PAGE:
Of course I discussed a lot of different annual reports, comparing  different companies or a  company through a series. Often it was a combination: several companies and a couple of years.  E.g: about banks in the Netherlands, about oil & gas companies,  about very different industries in comparison,  again about  very different industries in comparison but this time really large ones, usually  well-known (or at least their products and services).

For all these examples a full licence was needed, but the demo-version of AnRep3D is free. Why not use our own free demo-package  for a change, to  generate graphs the way everybody could do with the free demo-generator? Well, next time I will present a couple of companies (only one company a time for just one specific year as the free demo will generate only one “building” in the graph). Don’t think a graph generator with the free demo-generator wouldn’t be interesting!

Because four values are combined in one single building (total assets, equity, revenue and profit) a lot of ratio’s can be deducted visually: revenue or profit compared to equity, revenue and profit, equity to total assets. All relative measure providing interesting insight.

Let’s try and work out a couple of companies next time. Hope you will like it and don’t forget: the demo-package can be downloaded for free. The generator comes with the manual and examples of input- and output-files (graphs, in html format, so basically webpages your browser can read and show). For now it’s available without any registration of name, email-address or phone number! No cookies either – completely anonymous, because we want everybody to have a look:

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Why we had to drop the stereo-view for AnRep3D

After all the examples given, showing the usage of the AnRep3D generator, it’s time for some retrospective. It will be bit of a technical discussion, so if you don’t like it, just skip this post as the subject is a one-off for now.

The original plan was – and still is – to create a Virtual Reality environment, where the graphs can be walked through and manipulated in real time. Actually, our first step was closer to this objective than the current implementation of AnRep3D. The old versions of the generator were providing VRML output. VRML stands for Virtual Reality Modelling Language (in the past the formal expression was Virtual Reality Markup Language). It became popular with a small group of people and organisations only and as a result there was e.g. no native support for the language in browsers or other broadly used applications. Plug-ins and stand-alone viewers were available – even for free – but we noticed people didn’t like to go there.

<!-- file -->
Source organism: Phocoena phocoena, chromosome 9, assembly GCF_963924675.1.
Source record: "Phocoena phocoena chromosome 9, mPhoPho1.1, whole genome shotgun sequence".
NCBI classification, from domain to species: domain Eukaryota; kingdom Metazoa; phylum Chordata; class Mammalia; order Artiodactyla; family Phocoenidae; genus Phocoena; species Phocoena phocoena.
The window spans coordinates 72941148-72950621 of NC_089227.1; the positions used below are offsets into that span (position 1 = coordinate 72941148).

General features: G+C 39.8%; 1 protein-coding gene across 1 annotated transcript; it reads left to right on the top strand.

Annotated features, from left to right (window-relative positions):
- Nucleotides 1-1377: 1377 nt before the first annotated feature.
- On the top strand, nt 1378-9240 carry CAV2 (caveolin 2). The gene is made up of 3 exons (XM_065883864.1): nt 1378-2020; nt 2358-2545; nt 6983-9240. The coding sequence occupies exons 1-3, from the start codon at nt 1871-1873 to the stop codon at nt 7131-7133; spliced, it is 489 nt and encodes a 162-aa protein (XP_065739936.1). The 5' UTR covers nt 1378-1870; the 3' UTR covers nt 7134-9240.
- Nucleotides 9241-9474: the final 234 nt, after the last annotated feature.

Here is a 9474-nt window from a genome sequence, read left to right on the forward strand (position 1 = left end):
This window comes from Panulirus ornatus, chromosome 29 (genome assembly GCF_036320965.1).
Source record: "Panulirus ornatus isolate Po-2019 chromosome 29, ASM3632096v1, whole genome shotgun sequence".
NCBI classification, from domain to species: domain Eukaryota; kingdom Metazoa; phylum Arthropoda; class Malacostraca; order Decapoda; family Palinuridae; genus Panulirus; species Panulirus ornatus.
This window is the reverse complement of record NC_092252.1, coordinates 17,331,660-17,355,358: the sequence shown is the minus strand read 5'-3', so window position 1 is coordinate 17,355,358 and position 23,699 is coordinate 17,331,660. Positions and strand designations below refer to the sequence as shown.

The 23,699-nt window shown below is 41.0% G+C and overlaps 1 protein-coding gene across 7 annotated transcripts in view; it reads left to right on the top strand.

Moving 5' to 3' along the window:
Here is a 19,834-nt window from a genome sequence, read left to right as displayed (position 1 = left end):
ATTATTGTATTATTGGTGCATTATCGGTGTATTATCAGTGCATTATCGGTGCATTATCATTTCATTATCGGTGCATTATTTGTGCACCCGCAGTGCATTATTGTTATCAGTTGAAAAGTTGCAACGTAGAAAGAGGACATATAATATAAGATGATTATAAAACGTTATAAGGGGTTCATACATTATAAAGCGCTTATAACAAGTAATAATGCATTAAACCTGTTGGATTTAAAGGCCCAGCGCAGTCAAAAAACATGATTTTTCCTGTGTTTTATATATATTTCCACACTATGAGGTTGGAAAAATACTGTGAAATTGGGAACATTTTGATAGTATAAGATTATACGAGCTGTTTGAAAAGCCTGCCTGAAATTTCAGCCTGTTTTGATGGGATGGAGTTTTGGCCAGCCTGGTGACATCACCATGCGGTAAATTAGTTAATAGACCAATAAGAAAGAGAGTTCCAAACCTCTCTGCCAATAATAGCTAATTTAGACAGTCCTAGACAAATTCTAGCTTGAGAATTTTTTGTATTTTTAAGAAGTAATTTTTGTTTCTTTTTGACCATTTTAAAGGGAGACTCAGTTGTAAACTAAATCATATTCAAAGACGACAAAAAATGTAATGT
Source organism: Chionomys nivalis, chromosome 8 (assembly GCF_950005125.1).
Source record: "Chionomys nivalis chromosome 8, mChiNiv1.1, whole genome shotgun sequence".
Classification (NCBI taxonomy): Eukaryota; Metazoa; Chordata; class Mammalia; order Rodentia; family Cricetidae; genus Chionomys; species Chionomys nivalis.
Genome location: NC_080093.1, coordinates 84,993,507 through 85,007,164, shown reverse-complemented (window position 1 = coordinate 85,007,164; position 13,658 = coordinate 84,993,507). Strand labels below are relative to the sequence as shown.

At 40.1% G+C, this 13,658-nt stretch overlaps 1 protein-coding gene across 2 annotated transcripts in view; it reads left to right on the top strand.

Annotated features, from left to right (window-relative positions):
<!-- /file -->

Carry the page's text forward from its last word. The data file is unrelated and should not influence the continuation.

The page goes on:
VRML is a rather old language and it has a successor in XML-format: X3D. Unfortunately this new official standard is supported even less than VRML itself! So about two years ago we decided to switch to a new concept, lowering the threshold for users. Since then generator provided HTML5 code, to be read by all modern browsers. The choice was still between generating a lot of Javascript-code (I hate the language but it’s everywhere) or some kind of rather clean X3D, embedded in a HTML-page as supported by X3DOM. X3DOM is a standard and a supporting organisation (see: ). Deep down both solutions use WebGL ( ), so basically there’s no difference but X3DOM takes care of all the Javascript nuisance.

So after years of research and development using VRML, we moved to X3DOM and now the output of the generator can be presented by a web-browser without any additional actions like installing plug-ins. One of the drawbacks however, is the lack of support for stereoscopy. For VRML a very nice viewer was available (see: ) offering stereoscopic view based on a left-eye and right-eye presentation (and other options as well). For X3DOM or at least HTML5 with X3D (using WebGL) it’s not impossible, but very, very hard as the whole image has to be generated for both left and right eye – both presenting a slightly different viewpoint of course. But to be honest: the parameters for the stereoscopic viewer had to be optimised to get the best result and only experienced users would go down that road.

Yet it’s nice to see the stereoscopic version of the AnRep3D-graph using some VR-gear like wither an Oculus or a mobile phone in some cardboard-equivalent. In the picture an example of a cheap one I purchased recently.


Don’t think it’s impossible to offer stereoscopic pictures for an AnRep3D graph. Screenshots can still be stereoscopic, because the left-eye picture and the right-eye picture can be taken as separate screenshots and placed together. Remember: It will do to present them on the screen of a  mobile phone which is placed in some cheap VR-device (about 10 euro). The same way as stereoscopic Youtube movies are watched. An example of (the box of) such a device is shown to the left.


The actual screenshot-pair taken from a graph discussed in a previous post is shown below (please download the original – it’s larger and therefore the resolution will be better).

Stereo-view of graph large companies